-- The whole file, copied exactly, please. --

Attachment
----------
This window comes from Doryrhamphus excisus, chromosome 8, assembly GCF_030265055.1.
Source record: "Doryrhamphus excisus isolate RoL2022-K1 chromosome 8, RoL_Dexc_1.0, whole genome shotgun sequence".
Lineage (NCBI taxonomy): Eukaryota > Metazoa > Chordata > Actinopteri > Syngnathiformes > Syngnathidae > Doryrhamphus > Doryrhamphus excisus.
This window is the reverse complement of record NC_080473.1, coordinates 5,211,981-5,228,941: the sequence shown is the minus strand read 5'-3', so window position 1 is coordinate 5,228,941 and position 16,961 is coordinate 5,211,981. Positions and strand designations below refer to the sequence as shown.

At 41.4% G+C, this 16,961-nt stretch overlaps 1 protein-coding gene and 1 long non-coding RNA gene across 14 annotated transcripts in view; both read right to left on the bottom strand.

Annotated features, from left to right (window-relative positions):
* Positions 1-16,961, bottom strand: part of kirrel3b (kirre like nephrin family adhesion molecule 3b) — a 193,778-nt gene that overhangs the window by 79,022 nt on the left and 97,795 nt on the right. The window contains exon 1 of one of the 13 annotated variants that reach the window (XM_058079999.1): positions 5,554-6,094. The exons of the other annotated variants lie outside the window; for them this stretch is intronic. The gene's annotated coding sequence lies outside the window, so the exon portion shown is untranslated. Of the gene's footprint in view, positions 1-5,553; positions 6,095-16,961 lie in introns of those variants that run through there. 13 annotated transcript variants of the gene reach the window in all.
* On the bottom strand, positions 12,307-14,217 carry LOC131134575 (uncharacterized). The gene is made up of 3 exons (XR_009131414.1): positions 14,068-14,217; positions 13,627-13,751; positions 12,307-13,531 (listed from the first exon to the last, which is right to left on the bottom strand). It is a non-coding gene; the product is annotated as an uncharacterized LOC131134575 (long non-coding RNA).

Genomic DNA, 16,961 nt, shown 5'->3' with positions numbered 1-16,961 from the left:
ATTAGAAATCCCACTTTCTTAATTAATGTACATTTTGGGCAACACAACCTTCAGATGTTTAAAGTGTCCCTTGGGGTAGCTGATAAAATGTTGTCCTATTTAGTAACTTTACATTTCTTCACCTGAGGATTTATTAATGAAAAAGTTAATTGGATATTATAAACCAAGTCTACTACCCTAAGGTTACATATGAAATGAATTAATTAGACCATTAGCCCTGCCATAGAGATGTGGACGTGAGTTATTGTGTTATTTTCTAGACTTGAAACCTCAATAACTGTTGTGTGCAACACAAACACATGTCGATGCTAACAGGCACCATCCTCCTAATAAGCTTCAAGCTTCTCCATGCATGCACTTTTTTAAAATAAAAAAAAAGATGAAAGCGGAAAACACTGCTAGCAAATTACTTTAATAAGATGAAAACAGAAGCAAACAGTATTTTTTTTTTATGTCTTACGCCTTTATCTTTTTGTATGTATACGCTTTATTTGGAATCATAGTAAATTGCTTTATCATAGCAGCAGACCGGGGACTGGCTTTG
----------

This window comes from Doryrhamphus excisus, chromosome 8, assembly GCF_030265055.1.
Source record: "Doryrhamphus excisus isolate RoL2022-K1 chromosome 8, RoL_Dexc_1.0, whole genome shotgun sequence".
Lineage (NCBI taxonomy): Eukaryota > Metazoa > Chordata > Actinopteri > Syngnathiformes > Syngnathidae > Doryrhamphus > Doryrhamphus excisus.
This window is the reverse complement of record NC_080473.1, coordinates 5,211,981-5,228,941: the sequence shown is the minus strand read 5'-3', so window position 1 is coordinate 5,228,941 and position 16,961 is coordinate 5,211,981. Positions and strand designations below refer to the sequence as shown.

At 41.4% G+C, this 16,961-nt stretch overlaps 1 protein-coding gene and 1 long non-coding RNA gene across 14 annotated transcripts in view; both read right to left on the bottom strand.

Annotated features, from left to right (window-relative positions):
* Positions 1-16,961, bottom strand: part of kirrel3b (kirre like nephrin family adhesion molecule 3b) — a 193,778-nt gene that overhangs the window by 79,022 nt on the left and 97,795 nt on the right. The window contains exon 1 of one of the 13 annotated variants that reach the window (XM_058079999.1): positions 5,554-6,094. The exons of the other annotated variants lie outside the window; for them this stretch is intronic. The gene's annotated coding sequence lies outside the window, so the exon portion shown is untranslated. Of the gene's footprint in view, positions 1-5,553; positions 6,095-16,961 lie in introns of those variants that run through there. 13 annotated transcript variants of the gene reach the window in all.
* On the bottom strand, positions 12,307-14,217 carry LOC131134575 (uncharacterized). The gene is made up of 3 exons (XR_009131414.1): positions 14,068-14,217; positions 13,627-13,751; positions 12,307-13,531 (listed from the first exon to the last, which is right to left on the bottom strand). It is a non-coding gene; the product is annotated as an uncharacterized LOC131134575 (long non-coding RNA).

Genomic DNA, 16,961 nt, shown 5'->3' with positions numbered 1-16,961 from the left:
ATTAGAAATCCCACTTTCTTAATTAATGTACATTTTGGGCAACACAACCTTCAGATGTTTAAAGTGTCCCTTGGGGTAGCTGATAAAATGTTGTCCTATTTAGTAACTTTACATTTCTTCACCTGAGGATTTATTAATGAAAAAGTTAATTGGATATTATAAACCAAGTCTACTACCCTAAGGTTACATATGAAATGAATTAATTAGACCATTAGCCCTGCCATAGAGATGTGGACGTGAGTTATTGTGTTATTTTCTAGACTTGAAACCTCAATAACTGTTGTGTGCAACACAAACACATGTCGATGCTAACAGGCACCATCCTCCTAATAAGCTTCAAGCTTCTCCATGCATGCACTTTTTTAAAATAAAAAAAAAGATGAAAGCGGAAAACACTGCTAGCAAATTACTTTAATAAGATGAAAACAGAAGCAAACAGTATTTTTTTTTTATGTCTTACGCCTTTATCTTTTTGTATGTATACGCTTTATTTGGAATCATAGTAAATTGCTTTATCATAGCAGCAGACCGGGGACTGGCTTTG